Our round-up of news, notes, tips, and Tweets exhibiting how public diplomacy affects the world each and every day.
Dear gastrodiplomacy addicts, you’re welcome.
As part of a promotion for the Sydney International Food Festival, the advertising agency WHYBIN\TBWA designed 18 national flags using foods each country is commonly associated with and that would also match the colors of the flag. [Marvelous]
Caroline Kennedy may look the role of a traditional ambassador, but public diplomacy issues (both pursued and thrust upon her) have greatly affected her short time in office.
The comment, coming soon after her embassy issued a rare criticism of the prime minister for visiting a controversial war shrine, indicated that the often reserved Ms. Kennedy might be more of an outspoken envoy than many expected, willing to take on subjects the Japanese prefer to discuss behind closed doors. And she is doing so using a social medium that allows for little of the nuance that shapes formal Japanese diplomatic communication; Ms. Kennedy is an active Twitter user, posting in English and Japanese for her more than 75,000 followers. [New York Times]
“There are no gay people in Sochi,” the mayor tells BBC Panorama. Another triumph for Russia’s Olympic PR effort!! http://t.co/NVeVNbWMDc
— Shaun Walker (@shaunwalker7) January 27, 2014
Speaking of ambassadors, Gary Locke’s accomplishments as U.S. ambassador to China would make any public diplomat proud.
In a recent interview, he pointed to the waiting period for interviews for Chinese applying for U.S. visas: less than five days on average, down from as high as 100 days a few years ago. He noted that in the past two years, more Chinese investment has poured into the United States than in the previous 11 years combined. His theory as ambassador, Locke said, is that by focusing on the details — such as the visa process — you can move the needle on much bigger goals, like exposing more Chinese visitors to American-style democracy and values. “It’s not just the numbers, but what those numbers represent,” he said. [Washington Post]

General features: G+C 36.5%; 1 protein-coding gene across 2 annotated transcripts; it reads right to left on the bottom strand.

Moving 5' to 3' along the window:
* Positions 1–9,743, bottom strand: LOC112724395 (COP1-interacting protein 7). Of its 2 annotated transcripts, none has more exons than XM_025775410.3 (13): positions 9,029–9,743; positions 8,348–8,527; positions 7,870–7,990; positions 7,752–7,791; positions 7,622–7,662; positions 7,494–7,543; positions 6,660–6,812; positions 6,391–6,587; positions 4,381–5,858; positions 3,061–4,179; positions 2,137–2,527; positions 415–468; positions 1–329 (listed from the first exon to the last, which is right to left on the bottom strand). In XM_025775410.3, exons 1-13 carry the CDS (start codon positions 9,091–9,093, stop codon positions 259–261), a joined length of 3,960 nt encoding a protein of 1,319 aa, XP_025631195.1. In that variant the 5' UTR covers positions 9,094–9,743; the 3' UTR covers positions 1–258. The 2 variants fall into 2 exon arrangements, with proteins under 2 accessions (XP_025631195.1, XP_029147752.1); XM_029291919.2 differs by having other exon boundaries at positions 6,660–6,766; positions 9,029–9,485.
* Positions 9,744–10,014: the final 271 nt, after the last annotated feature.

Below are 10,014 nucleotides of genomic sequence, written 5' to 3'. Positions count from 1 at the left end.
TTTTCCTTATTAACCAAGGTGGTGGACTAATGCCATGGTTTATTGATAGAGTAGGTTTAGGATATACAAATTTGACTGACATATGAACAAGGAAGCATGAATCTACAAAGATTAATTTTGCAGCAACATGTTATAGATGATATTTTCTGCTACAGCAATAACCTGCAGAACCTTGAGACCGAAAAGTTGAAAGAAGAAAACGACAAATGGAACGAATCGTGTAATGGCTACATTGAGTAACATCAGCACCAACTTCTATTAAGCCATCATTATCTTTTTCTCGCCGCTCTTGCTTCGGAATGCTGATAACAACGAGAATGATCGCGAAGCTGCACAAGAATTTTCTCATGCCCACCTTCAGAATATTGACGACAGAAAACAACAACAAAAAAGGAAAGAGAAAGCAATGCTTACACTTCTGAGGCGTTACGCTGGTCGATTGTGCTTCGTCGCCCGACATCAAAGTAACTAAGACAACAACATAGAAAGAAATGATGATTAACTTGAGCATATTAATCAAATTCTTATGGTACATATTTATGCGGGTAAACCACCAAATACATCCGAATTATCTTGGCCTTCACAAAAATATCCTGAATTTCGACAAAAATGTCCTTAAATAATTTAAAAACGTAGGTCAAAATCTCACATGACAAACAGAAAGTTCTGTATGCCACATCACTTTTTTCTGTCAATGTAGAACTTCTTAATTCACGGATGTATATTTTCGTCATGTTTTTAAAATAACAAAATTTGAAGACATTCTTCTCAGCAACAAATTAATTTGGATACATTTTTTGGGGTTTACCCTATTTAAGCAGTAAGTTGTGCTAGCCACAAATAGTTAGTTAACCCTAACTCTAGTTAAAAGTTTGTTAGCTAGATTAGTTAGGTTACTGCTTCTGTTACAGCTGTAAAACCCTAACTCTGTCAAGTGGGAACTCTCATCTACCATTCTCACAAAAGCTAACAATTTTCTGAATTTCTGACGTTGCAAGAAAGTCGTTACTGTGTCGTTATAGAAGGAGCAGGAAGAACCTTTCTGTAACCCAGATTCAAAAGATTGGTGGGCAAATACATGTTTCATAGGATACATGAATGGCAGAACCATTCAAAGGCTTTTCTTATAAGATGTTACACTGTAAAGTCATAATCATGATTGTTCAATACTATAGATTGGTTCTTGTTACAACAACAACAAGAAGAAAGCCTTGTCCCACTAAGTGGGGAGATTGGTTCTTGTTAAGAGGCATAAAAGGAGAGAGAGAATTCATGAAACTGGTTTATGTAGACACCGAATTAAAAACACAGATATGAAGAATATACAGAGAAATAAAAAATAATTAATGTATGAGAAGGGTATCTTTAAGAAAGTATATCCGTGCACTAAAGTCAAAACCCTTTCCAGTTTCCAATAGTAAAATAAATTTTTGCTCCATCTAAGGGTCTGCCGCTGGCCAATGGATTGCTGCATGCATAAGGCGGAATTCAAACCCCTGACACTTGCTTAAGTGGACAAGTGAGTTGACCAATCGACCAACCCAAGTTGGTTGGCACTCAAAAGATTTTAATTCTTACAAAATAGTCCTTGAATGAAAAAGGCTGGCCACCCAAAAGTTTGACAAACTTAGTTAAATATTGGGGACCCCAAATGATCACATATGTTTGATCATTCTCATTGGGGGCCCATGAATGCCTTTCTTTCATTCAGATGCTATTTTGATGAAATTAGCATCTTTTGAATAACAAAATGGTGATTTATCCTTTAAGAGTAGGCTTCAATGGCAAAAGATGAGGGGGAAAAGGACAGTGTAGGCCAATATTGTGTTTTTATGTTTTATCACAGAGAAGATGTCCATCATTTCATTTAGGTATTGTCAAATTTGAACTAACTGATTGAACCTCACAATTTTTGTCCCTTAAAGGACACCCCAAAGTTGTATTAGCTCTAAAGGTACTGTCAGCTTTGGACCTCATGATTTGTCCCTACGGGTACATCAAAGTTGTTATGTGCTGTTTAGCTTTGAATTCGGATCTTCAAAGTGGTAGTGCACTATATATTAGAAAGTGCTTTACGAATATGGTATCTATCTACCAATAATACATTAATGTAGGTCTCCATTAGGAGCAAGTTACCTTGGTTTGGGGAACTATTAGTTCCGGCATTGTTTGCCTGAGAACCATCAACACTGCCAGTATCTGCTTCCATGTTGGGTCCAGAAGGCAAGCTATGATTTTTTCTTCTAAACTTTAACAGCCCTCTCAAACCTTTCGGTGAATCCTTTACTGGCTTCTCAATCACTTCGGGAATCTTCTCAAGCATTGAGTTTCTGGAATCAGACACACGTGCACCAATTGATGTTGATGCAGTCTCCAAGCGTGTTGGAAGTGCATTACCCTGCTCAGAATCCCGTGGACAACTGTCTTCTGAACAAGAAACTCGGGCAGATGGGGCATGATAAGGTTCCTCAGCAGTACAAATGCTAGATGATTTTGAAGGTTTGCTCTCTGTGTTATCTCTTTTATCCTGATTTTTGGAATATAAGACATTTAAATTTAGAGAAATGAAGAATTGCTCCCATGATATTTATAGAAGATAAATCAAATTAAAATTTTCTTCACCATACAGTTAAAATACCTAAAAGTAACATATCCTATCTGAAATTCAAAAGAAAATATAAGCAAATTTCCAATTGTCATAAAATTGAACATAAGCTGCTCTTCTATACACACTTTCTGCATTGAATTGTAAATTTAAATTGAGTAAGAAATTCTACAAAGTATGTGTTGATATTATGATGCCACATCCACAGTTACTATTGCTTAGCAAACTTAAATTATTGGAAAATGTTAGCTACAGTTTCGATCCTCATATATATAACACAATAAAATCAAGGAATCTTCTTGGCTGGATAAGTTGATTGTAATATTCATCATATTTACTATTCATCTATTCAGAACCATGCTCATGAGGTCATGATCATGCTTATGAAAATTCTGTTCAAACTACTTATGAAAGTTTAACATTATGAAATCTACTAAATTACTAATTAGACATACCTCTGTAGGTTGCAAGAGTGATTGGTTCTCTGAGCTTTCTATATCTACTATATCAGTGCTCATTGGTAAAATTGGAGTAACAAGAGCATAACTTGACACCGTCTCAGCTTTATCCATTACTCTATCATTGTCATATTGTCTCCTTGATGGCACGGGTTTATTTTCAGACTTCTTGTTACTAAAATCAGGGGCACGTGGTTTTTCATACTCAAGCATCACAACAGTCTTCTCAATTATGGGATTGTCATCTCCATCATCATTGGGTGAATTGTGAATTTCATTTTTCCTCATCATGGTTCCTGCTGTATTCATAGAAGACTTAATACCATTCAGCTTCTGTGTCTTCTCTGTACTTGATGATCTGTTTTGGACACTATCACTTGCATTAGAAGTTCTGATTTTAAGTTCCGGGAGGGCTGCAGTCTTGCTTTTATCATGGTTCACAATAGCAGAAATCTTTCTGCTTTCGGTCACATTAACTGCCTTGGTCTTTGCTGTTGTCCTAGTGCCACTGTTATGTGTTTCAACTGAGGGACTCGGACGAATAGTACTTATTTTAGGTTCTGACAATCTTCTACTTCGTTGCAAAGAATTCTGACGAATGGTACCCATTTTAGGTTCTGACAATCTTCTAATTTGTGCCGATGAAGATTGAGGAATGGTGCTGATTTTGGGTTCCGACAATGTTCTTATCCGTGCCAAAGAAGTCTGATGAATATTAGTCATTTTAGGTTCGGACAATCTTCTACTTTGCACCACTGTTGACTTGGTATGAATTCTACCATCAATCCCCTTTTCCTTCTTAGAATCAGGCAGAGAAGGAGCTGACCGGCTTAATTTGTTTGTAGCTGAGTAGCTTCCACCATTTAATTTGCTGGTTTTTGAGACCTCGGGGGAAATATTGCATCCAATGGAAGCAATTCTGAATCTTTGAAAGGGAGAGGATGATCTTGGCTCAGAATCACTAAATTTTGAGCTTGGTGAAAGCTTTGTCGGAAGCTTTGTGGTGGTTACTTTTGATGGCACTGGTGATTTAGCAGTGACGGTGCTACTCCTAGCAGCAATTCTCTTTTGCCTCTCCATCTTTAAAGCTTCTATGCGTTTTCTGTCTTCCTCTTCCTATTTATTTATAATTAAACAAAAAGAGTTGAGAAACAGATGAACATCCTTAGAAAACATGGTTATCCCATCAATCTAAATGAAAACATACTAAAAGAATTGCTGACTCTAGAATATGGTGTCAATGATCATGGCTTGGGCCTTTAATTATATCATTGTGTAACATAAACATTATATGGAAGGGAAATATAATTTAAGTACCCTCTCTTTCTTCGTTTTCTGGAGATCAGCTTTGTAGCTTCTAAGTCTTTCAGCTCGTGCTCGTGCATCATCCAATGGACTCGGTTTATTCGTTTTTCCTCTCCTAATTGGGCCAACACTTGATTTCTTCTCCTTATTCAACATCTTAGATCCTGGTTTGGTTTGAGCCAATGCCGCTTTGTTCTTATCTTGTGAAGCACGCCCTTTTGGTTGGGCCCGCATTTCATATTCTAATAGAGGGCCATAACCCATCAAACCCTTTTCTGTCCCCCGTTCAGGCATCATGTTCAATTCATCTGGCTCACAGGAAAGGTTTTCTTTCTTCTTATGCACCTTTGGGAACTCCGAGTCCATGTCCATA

86 French embassies, consulates and permanent missions are on Twitter! Check out our list: https://t.co/RFNo1wyxOr #France #digitaldiplomacy
— French MFA (@francediplo_EN) January 26, 2014
Estonia has gone all in on a digital government, and now they are sharing the lessons learned with other countries.
What makes this tiny country interesting in terms of governance is not just that the people can elect their parliament online or get tax overpayments back within two days of filing their returns. It is also that this level of service for citizens is not the result of the government building a few websites. Instead, Estonians started by redesigning their entire information infrastructure from the ground up with openness, privacy, security, and ‘future-proofing’ in mind. [The Atlantic]
‘Cultural threats’ a major national #security focus for #China - a flip-side of #softpower | http://t.co/uwHFj4NA5L
— Line 21 (@line21project) January 25, 2014
The Institute for Cultural Diplomacy posted an interesting list of cultural diplomacy initiatives that have fostered sustainable economic development and growth in Africa over the last 20 years.
The United Nations post-2015 Development Agenda underlines the need to transform economies for jobs and inclusive growth. Innovation, human creativity, and technology have the potential to improve the state of national economies and to ensure a long-term sustainable economic development. Most of all, innovative non-resource-based activities encourage economic and social inclusion of youth and women by providing them with equal opportunities to take an active part in economic activities. In addition to that, a non-traditional approach towards economy fosters sustainable consumption that builds a long-lasting bridge between the needs of the present and the ability of future generations to meet their own needs. [Institute for Cultural Diplomacy]